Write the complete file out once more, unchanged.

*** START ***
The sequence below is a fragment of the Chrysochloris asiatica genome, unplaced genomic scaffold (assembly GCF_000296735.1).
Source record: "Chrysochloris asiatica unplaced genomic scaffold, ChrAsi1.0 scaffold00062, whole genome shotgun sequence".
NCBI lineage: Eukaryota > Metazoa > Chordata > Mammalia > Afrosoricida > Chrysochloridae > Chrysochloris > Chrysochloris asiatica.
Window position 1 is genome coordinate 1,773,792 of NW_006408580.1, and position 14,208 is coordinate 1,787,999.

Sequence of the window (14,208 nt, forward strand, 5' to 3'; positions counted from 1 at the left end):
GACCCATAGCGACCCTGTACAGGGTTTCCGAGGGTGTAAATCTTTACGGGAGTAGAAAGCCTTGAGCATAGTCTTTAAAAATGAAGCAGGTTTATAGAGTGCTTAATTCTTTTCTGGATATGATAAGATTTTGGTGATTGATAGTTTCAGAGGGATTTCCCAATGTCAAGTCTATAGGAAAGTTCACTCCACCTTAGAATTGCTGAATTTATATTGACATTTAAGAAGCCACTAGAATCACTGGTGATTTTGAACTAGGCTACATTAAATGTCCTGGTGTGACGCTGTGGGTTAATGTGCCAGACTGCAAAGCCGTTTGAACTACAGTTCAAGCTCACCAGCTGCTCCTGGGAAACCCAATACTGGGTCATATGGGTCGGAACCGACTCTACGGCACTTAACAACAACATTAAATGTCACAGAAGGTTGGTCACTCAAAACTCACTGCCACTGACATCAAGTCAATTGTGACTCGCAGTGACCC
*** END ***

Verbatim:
The sequence below is a fragment of the Chrysochloris asiatica genome, unplaced genomic scaffold (assembly GCF_000296735.1).
Source record: "Chrysochloris asiatica unplaced genomic scaffold, ChrAsi1.0 scaffold00062, whole genome shotgun sequence".
NCBI lineage: Eukaryota > Metazoa > Chordata > Mammalia > Afrosoricida > Chrysochloridae > Chrysochloris > Chrysochloris asiatica.
Window position 1 is genome coordinate 1,773,792 of NW_006408580.1, and position 14,208 is coordinate 1,787,999.

Sequence of the window (14,208 nt, forward strand, 5' to 3'; positions counted from 1 at the left end):
GACCCATAGCGACCCTGTACAGGGTTTCCGAGGGTGTAAATCTTTACGGGAGTAGAAAGCCTTGAGCATAGTCTTTAAAAATGAAGCAGGTTTATAGAGTGCTTAATTCTTTTCTGGATATGATAAGATTTTGGTGATTGATAGTTTCAGAGGGATTTCCCAATGTCAAGTCTATAGGAAAGTTCACTCCACCTTAGAATTGCTGAATTTATATTGACATTTAAGAAGCCACTAGAATCACTGGTGATTTTGAACTAGGCTACATTAAATGTCCTGGTGTGACGCTGTGGGTTAATGTGCCAGACTGCAAAGCCGTTTGAACTACAGTTCAAGCTCACCAGCTGCTCCTGGGAAACCCAATACTGGGTCATATGGGTCGGAACCGACTCTACGGCACTTAACAACAACATTAAATGTCACAGAAGGTTGGTCACTCAAAACTCACTGCCACTGACATCAAGTCAATTGTGACTCGCAGTGACCC